The Acid test: A new kind of chroma keying

Ross Acid camera
Philip Stevens
Acquisition
June 15th 2016 at 9:52AM : By

Ross Video aims to revolutionise studio chroma keying with its new Acid camera system. Philip Stevens reports

"What is the problem with chroma key?" asked David Ross, CEO of Ross Video, at the NAB Show in Las Vegas. "When you go to a movie, do you ever say 'I can see the green edge?' No. But when you watch the weather guy pointing to a map, or a virtual set is involved, that's a different matter. What's wrong with video?"

Ross maintained that there was ‘something’ seriously amiss with current chroma key techniques – and ‘something’ had to change.

“Our goal at Ross Video is to be the leader in Virtual Solutions for all live production,” says Ross. “And right now we are introducing that change. With our set of new cameras, a whole new perspective on chroma keying is now possible.”

Called Acid, the camera range produces what Ross calls a ‘special ability to excel’ – not just where Chroma key is concerned, but a great deal more besides. And by linking Acid with the new Ross standalone chroma key system labelled as Carbonite UltrachromeHR, a high resolution key edge is generated that aims to remove the previous problems associated with virtual environments.

“We’ve developed these cameras to include a unique new signal format to overcome the difficulties of creating good chroma keys,” explains Ross. “These cameras output standard SMPTE 4:2:2 video signals for use in any production. However, in addition they output a special 0:4:4 full bandwidth colour signal that is combined with the primary output within the new Carbonite UltrachromeHR system to generate a full resolution 4:4:4 signal, perfect for developing high resolution key edges.”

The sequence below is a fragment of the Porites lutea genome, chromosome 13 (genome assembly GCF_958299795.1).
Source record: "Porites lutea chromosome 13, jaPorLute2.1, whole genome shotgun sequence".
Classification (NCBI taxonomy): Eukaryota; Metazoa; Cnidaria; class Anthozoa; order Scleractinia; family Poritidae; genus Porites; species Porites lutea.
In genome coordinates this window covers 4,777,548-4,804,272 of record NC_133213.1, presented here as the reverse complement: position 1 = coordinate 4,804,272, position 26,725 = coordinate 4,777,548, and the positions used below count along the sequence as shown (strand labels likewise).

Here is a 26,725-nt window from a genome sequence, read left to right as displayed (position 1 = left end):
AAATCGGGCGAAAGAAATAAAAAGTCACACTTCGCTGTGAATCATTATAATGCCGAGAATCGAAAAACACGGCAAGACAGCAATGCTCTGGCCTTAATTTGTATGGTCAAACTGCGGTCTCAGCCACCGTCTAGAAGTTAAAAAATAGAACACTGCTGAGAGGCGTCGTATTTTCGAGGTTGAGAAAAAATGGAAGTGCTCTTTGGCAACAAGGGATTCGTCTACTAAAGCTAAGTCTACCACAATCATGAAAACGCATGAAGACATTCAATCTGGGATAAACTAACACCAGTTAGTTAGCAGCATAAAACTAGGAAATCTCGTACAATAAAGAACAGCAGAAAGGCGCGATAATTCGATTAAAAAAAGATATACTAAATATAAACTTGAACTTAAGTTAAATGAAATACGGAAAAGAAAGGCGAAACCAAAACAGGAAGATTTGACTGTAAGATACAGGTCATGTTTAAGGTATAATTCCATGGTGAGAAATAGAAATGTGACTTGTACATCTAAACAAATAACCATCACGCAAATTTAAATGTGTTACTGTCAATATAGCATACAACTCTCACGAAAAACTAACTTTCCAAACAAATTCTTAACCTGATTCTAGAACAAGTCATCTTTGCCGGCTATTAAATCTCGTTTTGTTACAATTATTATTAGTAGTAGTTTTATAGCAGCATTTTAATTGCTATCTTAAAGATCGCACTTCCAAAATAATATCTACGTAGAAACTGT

We’ve ignored the problem for 25 years, so I wanted us to solve the difficulty

 

How it works

Ross goes on to say that the secret of the Acid success is understanding what 4:2:2 actually means “The ‘4’ is your luminance coming across – that’s the black and white. But the colour is ‘2’ and ‘2’. So, why is it when we transmit 4:2:2 we use only half the colour? Our eyes are good at black and white, but colour – you could smear it across and you won’t know the difference.”

Chroma keyers, however, do notice the difference. And with only half the colour information being available on previous systems, it is hard to determine exactly where the colour edge that needs keying starts and finishes. And that’s what causes ‘edges’ to appear.

“We’ve ignored the problem for 25 years, so I wanted us to solve the difficulty,” emphasises Ross. “What we need is 4:4:4; sampling. That sounds pretty straightforward – just fill in the colour. So how do we make that work?”

In a typical camera assembly there is a lens, a prism, and an RGB output that is converted to luminance and colour. “But then we come to the low pass filtering. That is where the difficulties arise. That is where the colour is smeared, making it almost impossible to chroma key properly.”

Acid removes the problem by including a separate output before the low pass filtering, creating a separate 0:4:4 signal. And by working with a 4:4:4 configuration, every pixel in the image in controllable. “In effect, we own every pixel,” confirms Ross. “And that means we can control the edges. On Acid cameras, edges go from fuzzy to sharp.”